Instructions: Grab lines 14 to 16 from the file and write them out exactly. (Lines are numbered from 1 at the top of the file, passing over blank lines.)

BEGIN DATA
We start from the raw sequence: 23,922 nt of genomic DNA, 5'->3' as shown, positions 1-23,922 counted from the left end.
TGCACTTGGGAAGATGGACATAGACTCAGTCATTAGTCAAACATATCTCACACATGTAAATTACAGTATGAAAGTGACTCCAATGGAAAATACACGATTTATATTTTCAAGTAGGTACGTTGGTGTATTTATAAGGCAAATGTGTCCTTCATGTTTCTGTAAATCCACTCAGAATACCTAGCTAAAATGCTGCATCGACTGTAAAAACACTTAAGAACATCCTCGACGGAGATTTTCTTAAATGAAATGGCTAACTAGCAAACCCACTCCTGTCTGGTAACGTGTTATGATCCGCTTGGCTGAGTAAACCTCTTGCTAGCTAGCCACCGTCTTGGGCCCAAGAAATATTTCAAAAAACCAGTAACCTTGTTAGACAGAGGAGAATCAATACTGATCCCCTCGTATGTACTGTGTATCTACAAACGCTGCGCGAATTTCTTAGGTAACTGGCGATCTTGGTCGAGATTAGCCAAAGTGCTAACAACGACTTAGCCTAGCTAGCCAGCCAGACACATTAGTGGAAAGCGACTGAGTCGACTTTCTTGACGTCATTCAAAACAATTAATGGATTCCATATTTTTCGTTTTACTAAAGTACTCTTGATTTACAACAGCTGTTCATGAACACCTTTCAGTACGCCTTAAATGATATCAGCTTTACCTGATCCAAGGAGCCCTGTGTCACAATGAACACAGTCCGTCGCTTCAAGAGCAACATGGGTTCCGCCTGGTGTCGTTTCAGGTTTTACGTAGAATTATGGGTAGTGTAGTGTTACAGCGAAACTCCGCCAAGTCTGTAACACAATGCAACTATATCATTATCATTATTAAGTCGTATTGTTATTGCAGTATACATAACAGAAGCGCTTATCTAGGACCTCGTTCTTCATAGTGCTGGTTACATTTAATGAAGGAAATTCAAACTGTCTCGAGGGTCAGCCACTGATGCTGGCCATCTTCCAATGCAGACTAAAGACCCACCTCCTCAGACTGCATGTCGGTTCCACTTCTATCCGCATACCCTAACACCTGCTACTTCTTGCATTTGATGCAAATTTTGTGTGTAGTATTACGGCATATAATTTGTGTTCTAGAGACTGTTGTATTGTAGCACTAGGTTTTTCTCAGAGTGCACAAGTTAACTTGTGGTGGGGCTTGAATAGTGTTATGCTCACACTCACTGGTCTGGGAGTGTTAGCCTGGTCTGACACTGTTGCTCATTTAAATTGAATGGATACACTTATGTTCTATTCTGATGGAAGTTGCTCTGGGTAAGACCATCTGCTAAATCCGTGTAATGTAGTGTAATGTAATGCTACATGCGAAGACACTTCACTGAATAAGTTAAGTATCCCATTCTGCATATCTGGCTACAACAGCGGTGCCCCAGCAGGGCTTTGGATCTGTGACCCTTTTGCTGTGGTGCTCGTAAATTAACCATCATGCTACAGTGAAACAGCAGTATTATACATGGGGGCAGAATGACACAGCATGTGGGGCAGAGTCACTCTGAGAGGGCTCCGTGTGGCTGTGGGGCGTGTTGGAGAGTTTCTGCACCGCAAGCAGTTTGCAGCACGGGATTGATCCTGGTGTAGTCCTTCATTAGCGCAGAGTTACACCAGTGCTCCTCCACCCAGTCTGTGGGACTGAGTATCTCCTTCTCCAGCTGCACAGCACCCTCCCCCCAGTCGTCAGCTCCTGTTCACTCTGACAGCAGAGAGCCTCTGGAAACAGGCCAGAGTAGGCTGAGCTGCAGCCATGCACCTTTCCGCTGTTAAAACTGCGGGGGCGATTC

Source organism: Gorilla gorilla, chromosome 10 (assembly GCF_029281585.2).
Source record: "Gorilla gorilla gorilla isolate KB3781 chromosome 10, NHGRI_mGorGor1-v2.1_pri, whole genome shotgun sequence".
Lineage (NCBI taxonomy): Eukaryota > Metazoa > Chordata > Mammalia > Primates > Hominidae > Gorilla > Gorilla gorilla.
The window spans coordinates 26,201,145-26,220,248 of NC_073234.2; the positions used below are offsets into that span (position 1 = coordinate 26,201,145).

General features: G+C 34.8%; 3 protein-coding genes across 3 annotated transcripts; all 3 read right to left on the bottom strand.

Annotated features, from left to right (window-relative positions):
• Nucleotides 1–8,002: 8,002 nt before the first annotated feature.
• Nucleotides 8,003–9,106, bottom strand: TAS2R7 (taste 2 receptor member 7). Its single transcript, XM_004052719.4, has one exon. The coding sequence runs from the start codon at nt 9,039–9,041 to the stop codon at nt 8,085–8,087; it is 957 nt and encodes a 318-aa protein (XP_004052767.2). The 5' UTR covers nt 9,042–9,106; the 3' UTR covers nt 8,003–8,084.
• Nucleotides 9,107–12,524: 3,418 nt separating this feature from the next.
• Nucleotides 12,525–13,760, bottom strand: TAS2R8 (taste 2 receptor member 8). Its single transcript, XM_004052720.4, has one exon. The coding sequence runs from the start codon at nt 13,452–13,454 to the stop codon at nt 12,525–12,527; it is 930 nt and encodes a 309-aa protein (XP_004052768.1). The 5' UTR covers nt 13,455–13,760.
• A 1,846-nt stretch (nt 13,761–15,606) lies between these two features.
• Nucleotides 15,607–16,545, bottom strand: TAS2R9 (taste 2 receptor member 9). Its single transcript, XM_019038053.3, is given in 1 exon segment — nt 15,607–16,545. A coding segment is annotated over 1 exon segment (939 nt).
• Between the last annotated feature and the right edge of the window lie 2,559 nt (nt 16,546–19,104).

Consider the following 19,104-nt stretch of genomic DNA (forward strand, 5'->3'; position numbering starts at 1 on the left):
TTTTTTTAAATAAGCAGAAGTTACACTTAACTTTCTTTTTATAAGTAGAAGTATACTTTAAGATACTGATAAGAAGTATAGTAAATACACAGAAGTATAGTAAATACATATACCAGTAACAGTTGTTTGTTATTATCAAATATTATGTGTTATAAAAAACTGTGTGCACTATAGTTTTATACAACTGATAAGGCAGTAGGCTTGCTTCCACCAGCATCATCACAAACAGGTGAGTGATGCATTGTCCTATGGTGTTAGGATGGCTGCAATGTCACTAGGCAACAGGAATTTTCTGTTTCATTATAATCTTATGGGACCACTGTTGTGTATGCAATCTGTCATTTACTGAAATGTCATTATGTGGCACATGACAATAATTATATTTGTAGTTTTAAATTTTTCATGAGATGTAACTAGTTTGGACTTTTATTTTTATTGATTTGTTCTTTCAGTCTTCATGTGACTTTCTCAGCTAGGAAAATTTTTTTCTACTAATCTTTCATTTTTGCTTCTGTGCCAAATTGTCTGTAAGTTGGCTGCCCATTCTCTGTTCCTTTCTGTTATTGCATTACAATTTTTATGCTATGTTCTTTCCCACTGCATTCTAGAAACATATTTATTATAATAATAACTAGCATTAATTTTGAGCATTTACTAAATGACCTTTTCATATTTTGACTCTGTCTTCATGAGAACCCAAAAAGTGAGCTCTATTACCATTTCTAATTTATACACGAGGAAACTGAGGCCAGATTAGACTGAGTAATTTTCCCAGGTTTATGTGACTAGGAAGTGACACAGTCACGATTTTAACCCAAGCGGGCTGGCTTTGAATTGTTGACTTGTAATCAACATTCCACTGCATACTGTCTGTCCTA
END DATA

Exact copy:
• Nucleotides 15,607–16,545, bottom strand: TAS2R9 (taste 2 receptor member 9). Its single transcript, XM_019038053.3, is given in 1 exon segment — nt 15,607–16,545. A coding segment is annotated over 1 exon segment (939 nt).
• Between the last annotated feature and the right edge of the window lie 2,559 nt (nt 16,546–19,104).

Consider the following 19,104-nt stretch of genomic DNA (forward strand, 5'->3'; position numbering starts at 1 on the left):